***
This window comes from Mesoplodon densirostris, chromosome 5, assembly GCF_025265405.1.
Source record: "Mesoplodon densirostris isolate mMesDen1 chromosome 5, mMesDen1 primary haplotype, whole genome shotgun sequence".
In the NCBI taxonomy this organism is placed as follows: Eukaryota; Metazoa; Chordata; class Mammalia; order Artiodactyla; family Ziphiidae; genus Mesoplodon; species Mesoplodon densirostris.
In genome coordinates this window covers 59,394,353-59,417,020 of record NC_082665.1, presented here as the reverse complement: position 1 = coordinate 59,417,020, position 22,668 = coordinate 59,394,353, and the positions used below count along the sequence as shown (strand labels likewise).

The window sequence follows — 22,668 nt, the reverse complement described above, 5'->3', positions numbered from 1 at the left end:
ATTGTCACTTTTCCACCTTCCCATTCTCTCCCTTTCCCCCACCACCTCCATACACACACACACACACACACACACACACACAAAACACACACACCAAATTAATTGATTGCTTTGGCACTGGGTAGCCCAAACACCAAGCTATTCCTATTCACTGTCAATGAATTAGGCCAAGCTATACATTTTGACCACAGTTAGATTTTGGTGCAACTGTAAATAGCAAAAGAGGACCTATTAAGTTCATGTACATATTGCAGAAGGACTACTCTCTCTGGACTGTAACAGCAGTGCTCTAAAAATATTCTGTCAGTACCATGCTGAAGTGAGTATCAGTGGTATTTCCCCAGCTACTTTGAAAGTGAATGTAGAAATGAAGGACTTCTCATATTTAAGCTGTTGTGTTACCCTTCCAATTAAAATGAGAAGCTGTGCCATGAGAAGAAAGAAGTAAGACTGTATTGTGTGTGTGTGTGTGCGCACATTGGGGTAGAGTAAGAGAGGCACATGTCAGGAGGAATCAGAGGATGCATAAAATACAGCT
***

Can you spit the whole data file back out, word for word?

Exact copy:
This window comes from Mesoplodon densirostris, chromosome 5, assembly GCF_025265405.1.
Source record: "Mesoplodon densirostris isolate mMesDen1 chromosome 5, mMesDen1 primary haplotype, whole genome shotgun sequence".
In the NCBI taxonomy this organism is placed as follows: Eukaryota; Metazoa; Chordata; class Mammalia; order Artiodactyla; family Ziphiidae; genus Mesoplodon; species Mesoplodon densirostris.
In genome coordinates this window covers 59,394,353-59,417,020 of record NC_082665.1, presented here as the reverse complement: position 1 = coordinate 59,417,020, position 22,668 = coordinate 59,394,353, and the positions used below count along the sequence as shown (strand labels likewise).

The window sequence follows — 22,668 nt, the reverse complement described above, 5'->3', positions numbered from 1 at the left end:
ATTGTCACTTTTCCACCTTCCCATTCTCTCCCTTTCCCCCACCACCTCCATACACACACACACACACACACACACACACACAAAACACACACACCAAATTAATTGATTGCTTTGGCACTGGGTAGCCCAAACACCAAGCTATTCCTATTCACTGTCAATGAATTAGGCCAAGCTATACATTTTGACCACAGTTAGATTTTGGTGCAACTGTAAATAGCAAAAGAGGACCTATTAAGTTCATGTACATATTGCAGAAGGACTACTCTCTCTGGACTGTAACAGCAGTGCTCTAAAAATATTCTGTCAGTACCATGCTGAAGTGAGTATCAGTGGTATTTCCCCAGCTACTTTGAAAGTGAATGTAGAAATGAAGGACTTCTCATATTTAAGCTGTTGTGTTACCCTTCCAATTAAAATGAGAAGCTGTGCCATGAGAAGAAAGAAGTAAGACTGTATTGTGTGTGTGTGTGTGCGCACATTGGGGTAGAGTAAGAGAGGCACATGTCAGGAGGAATCAGAGGATGCATAAAATACAGCT